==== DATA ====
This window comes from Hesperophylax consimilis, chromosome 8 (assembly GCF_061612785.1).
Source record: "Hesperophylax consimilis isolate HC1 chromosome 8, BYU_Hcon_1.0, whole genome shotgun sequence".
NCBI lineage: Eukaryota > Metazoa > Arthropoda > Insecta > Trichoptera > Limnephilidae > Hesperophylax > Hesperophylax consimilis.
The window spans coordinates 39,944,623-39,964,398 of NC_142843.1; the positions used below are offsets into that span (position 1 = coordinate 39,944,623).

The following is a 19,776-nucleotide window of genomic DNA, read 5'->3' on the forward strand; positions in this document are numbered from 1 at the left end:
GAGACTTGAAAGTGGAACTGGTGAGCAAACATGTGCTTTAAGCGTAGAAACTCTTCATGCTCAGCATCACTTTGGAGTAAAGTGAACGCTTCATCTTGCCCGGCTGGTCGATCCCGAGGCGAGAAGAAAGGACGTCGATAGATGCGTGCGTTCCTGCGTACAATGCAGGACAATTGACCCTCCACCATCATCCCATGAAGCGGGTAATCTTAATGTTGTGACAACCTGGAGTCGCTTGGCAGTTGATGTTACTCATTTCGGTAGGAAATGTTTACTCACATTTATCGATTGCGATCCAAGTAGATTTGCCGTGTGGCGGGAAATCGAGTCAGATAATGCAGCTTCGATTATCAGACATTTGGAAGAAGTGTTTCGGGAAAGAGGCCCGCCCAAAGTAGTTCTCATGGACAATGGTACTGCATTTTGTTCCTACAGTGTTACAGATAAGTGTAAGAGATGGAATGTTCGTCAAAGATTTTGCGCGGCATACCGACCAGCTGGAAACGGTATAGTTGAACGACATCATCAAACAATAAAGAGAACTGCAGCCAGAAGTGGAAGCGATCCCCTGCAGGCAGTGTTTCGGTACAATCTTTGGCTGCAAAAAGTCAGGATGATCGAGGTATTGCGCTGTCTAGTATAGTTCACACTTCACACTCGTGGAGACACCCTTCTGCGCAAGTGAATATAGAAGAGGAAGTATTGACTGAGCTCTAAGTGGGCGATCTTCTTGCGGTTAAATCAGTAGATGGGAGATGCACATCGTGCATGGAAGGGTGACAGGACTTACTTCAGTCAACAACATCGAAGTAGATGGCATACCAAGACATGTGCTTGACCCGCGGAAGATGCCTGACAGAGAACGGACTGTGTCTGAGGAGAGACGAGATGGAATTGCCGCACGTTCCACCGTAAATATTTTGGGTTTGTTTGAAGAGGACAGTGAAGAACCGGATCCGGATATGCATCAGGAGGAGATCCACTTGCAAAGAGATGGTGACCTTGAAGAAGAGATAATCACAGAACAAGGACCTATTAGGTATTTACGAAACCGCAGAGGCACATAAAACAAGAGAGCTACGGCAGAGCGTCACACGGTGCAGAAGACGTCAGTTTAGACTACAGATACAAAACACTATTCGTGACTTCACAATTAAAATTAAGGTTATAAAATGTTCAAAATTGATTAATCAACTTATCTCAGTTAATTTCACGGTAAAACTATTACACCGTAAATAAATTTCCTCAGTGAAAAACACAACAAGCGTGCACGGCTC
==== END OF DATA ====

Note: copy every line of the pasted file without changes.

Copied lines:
This window comes from Hesperophylax consimilis, chromosome 8 (assembly GCF_061612785.1).
Source record: "Hesperophylax consimilis isolate HC1 chromosome 8, BYU_Hcon_1.0, whole genome shotgun sequence".
NCBI lineage: Eukaryota > Metazoa > Arthropoda > Insecta > Trichoptera > Limnephilidae > Hesperophylax > Hesperophylax consimilis.
The window spans coordinates 39,944,623-39,964,398 of NC_142843.1; the positions used below are offsets into that span (position 1 = coordinate 39,944,623).

The following is a 19,776-nucleotide window of genomic DNA, read 5'->3' on the forward strand; positions in this document are numbered from 1 at the left end:
GAGACTTGAAAGTGGAACTGGTGAGCAAACATGTGCTTTAAGCGTAGAAACTCTTCATGCTCAGCATCACTTTGGAGTAAAGTGAACGCTTCATCTTGCCCGGCTGGTCGATCCCGAGGCGAGAAGAAAGGACGTCGATAGATGCGTGCGTTCCTGCGTACAATGCAGGACAATTGACCCTCCACCATCATCCCATGAAGCGGGTAATCTTAATGTTGTGACAACCTGGAGTCGCTTGGCAGTTGATGTTACTCATTTCGGTAGGAAATGTTTACTCACATTTATCGATTGCGATCCAAGTAGATTTGCCGTGTGGCGGGAAATCGAGTCAGATAATGCAGCTTCGATTATCAGACATTTGGAAGAAGTGTTTCGGGAAAGAGGCCCGCCCAAAGTAGTTCTCATGGACAATGGTACTGCATTTTGTTCCTACAGTGTTACAGATAAGTGTAAGAGATGGAATGTTCGTCAAAGATTTTGCGCGGCATACCGACCAGCTGGAAACGGTATAGTTGAACGACATCATCAAACAATAAAGAGAACTGCAGCCAGAAGTGGAAGCGATCCCCTGCAGGCAGTGTTTCGGTACAATCTTTGGCTGCAAAAAGTCAGGATGATCGAGGTATTGCGCTGTCTAGTATAGTTCACACTTCACACTCGTGGAGACACCCTTCTGCGCAAGTGAATATAGAAGAGGAAGTATTGACTGAGCTCTAAGTGGGCGATCTTCTTGCGGTTAAATCAGTAGATGGGAGATGCACATCGTGCATGGAAGGGTGACAGGACTTACTTCAGTCAACAACATCGAAGTAGATGGCATACCAAGACATGTGCTTGACCCGCGGAAGATGCCTGACAGAGAACGGACTGTGTCTGAGGAGAGACGAGATGGAATTGCCGCACGTTCCACCGTAAATATTTTGGGTTTGTTTGAAGAGGACAGTGAAGAACCGGATCCGGATATGCATCAGGAGGAGATCCACTTGCAAAGAGATGGTGACCTTGAAGAAGAGATAATCACAGAACAAGGACCTATTAGGTATTTACGAAACCGCAGAGGCACATAAAACAAGAGAGCTACGGCAGAGCGTCACACGGTGCAGAAGACGTCAGTTTAGACTACAGATACAAAACACTATTCGTGACTTCACAATTAAAATTAAGGTTATAAAATGTTCAAAATTGATTAATCAACTTATCTCAGTTAATTTCACGGTAAAACTATTACACCGTAAATAAATTTCCTCAGTGAAAAACACAACAAGCGTGCACGGCTC